Treating Sick Fish
Bacteria is nigh-omnipresent, parasites can lay dormant, and there is no escaping a viral plague. It is important for aquarist and fish keepers to prevent diseases from ever coming out, not wait to treat them when they show up. For a list of potential disease, click here.
When it comes to treating sick koi, use medication that is available to you locally or easily obtained; if your medication runs out halfway into treatment, it may be potentially dangerous or counterproductive to substitute it with a completely different medication. For large ponds, it is recommended that you setup a quarantine tank to treat sick fish as it can cut the cost on the amount of medication used. Most medications contain chemicals such as methylene blue, malachite green, formaldehyde, erythromycin, and so on. Read the fine print and instructions to see what you can and cannot do; some medicines for example may react poorly with salt and poison your koi.
Aquarium salt or rock/table salt (Never use marine salt) is also a commonly used treatment for koi; avoid salt containing anti-caking agents used to prevent salt from sticking together. The dosage of salt is usually one teaspoon of salt per gallon reaching 0.1-0.3% concentration. It is recommended to only add 0.1% per day to prevent shocking the fish. Salt is perhaps one of the most effective methods of treating freshwater fish, especially if the species can tolerate higher concentrations.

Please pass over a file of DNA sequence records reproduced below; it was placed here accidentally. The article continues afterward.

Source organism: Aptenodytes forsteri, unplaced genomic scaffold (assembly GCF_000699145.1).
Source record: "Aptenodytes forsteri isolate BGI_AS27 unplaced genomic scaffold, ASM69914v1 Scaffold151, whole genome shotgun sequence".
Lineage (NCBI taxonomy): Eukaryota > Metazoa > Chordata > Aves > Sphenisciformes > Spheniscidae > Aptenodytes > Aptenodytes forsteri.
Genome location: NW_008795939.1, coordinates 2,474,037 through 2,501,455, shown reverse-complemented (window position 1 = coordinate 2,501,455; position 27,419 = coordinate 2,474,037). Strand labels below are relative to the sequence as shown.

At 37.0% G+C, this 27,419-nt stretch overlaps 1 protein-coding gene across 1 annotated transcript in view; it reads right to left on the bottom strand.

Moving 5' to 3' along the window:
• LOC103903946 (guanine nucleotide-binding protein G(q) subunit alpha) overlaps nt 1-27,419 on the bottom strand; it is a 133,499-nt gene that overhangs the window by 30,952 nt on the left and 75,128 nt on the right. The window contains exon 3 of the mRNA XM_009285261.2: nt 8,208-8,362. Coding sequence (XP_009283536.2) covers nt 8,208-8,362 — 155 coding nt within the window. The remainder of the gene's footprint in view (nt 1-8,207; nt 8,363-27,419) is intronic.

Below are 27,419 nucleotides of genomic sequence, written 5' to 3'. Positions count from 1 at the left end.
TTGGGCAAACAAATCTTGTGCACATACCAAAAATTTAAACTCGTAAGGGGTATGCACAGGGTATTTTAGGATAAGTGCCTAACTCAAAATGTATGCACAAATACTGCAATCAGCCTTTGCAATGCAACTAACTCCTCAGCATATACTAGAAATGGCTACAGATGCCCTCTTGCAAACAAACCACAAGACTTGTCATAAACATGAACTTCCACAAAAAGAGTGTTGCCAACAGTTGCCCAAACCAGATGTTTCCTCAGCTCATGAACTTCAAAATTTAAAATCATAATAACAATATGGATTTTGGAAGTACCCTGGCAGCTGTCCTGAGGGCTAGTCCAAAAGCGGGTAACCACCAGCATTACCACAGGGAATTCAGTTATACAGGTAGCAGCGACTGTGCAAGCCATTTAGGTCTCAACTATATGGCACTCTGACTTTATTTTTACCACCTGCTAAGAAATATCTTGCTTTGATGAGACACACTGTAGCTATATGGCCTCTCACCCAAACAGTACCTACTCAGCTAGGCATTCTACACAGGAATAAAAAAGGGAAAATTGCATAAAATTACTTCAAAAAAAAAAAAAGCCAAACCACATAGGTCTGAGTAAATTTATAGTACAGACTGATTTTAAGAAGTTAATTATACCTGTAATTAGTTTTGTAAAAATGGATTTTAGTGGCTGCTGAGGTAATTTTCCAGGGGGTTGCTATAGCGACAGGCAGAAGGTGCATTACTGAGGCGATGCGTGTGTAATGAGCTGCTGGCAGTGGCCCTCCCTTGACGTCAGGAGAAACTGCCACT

Regarding viruses, there are myths surrounding the infamous KHV (Koi Herpes Virus). Koi imported from Japan when carrying the virus may not show symptoms immediately; this is largely to do KHV becoming inactive when kept in salt and higher temperatures over 80°F, a popular form of preventative. However, this does not mean that the KHV is “dead”, viruses cannot be killed in the traditional sense but rather the immune system fends off against the infection and builds resistance to the disease; the virus will remain in the "survivor" koi for the remainder of its life. KHV “immune” koi will become carriers potentially infecting healthy koi if the virus leaks out of the carrier. While it may seem cruel and unwarranted, koi infected with KHV should be humanely destroyed (killed) and the pond or tank fully sterilized to prevent further spread of the disease.